In conclusion, hemangiosarcoma remains a devastating, untreatable disease of dogs. However, ongoing work in our laboratories and elsewhere is rapidly increasing our understanding of this disease, providing hope that we will achieve our goals to reduce its incidence and control its impact on dogs and their human families within our lifetime.

Reprinted with permission from the AKC Canine Health Foundation: www.akcchf.org


The Dachshund Club of America Health and Welfare Trust Fund thanks the author, Rhonda Hovan, for permission to print this excerpt from the Golden Retriever Club of America website's article "Ask The Health and Genetics Committee: Hemangiosarcoma FAQ's

Does it ever happen that the spleen is removed due to HSA, and the dog is cured? Does the disease always metastasize? Is it ever recommended to remove an “at risk” dog’s spleen to prevent HSA?
Though one hesitates to use absolute words like “never” and “always” to describe biological processes, in this case, it is very nearly certain that removing a spleen with an HSA tumor will not cure the disease. Further, removing a healthy spleen will not prevent this disease. Let’s examine the disease process in greater detail to understand why.
Many people are aware that in humans, it is estimated that a breast cancer usually has been growing for an average of 8-10 years before the tumor reaches a size where it can be detected. Likewise, current theories in visceral hemangiosarcoma (and other cancers) estimate that the first mutant cells become cancerous several years before the tumor reaches detectable size (Etzioni et al, 2003; Wulfkuhle et al, 2003; Laird, 2003). Because the cancerous hemangiosarcoma cells may arise in any blood vessel in the body, they have ready access to circulating blood and can migrate freely through the body in the blood stream.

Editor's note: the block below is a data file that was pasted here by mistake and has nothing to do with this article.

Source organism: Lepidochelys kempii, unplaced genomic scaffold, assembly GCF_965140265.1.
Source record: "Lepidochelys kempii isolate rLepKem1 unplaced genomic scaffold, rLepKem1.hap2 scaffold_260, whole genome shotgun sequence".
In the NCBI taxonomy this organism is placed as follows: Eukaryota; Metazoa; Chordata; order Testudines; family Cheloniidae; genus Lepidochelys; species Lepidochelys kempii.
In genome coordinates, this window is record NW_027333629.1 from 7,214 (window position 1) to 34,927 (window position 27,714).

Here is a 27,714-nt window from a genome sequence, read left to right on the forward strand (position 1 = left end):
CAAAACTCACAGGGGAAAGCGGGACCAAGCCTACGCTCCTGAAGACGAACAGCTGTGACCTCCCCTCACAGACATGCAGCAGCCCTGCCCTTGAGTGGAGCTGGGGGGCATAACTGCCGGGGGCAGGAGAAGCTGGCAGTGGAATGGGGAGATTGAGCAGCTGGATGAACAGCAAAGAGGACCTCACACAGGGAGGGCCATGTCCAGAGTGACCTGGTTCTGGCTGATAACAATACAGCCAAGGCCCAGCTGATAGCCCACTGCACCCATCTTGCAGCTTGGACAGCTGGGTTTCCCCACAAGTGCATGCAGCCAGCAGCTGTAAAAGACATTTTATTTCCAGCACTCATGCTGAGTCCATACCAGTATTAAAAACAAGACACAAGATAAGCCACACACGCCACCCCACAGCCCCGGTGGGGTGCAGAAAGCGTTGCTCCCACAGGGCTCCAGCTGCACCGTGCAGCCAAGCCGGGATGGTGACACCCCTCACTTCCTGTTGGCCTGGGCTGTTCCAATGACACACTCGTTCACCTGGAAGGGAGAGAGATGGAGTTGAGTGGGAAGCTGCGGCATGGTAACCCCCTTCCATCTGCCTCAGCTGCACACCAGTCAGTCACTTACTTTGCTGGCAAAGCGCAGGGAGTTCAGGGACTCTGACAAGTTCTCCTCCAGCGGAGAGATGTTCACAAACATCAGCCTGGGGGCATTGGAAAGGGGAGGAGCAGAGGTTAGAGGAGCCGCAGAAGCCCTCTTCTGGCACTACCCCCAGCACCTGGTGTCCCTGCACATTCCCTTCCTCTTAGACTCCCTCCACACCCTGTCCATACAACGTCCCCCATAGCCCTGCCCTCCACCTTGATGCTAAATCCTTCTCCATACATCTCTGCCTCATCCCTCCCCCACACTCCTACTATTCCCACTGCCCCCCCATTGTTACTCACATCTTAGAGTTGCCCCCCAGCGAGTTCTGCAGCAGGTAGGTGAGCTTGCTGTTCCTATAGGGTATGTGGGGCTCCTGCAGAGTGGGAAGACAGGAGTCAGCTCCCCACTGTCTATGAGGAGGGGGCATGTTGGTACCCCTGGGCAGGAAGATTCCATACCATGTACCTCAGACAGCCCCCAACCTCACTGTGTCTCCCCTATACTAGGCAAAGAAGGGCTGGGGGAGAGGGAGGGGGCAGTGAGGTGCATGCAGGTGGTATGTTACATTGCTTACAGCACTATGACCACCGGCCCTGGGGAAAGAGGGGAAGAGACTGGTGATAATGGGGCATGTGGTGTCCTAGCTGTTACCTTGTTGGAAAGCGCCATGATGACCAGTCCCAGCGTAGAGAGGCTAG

At some point a primary tumor site develops, and this is typically in a highly vascular organ such as the spleen, liver, or heart. In some malignant tumors, factors associated with the primary tumor actually suppress the growth of tumors that originate from cancer cells that have escaped into the blood from the primary tumor (O'Reilly et al., 1994). So although malignant cells from the primary tumor have nearly always spread elsewhere in the body, they may temporarily remain dormant while the primary tumor is growing. However, removal of the primary tumor isessential to prevent additional shedding of malignant cells, and to prevent problems associated with tumor enlargement and rupture. Unfortunately, in model systems, removal of some primary tumors can actually increase the growth rate of metastases because removing the tumor also removes the source of the factors that suppress the growth of secondary tumors (Barbour and Coventry, 2003; Ouatas et al, 2003). Thus, it is extremely likely that visceral HSA will have spread before the primary tumor is detected and it is even possible that removal of the primary tumor will actually increase the growth rate of HSA in the distant (metastatic) sites.
In addition, although a large proportion of primary HSA tumors occur in the spleen, there is only limited evidence that the original mutation to cancerous cells occurs in the spleen. Since the spleen functions as a filter to remove abnormal blood cells from circulation, a likely scenario is that hemangiosarcoma cells originating elsewhere are captured by the spleen, and then develop into the primary tumor. It is unlikely that removal of the spleen would prevent HSA, because the primary tumor can develop in alternate sites such as the liver or right atrium of the heart (obviously not candidates for prophylactic organ removal). Further, the spleen functions to aid the body to fight infections, and is certainly not a “disposable” organ that can be removed with no consequence to the dog.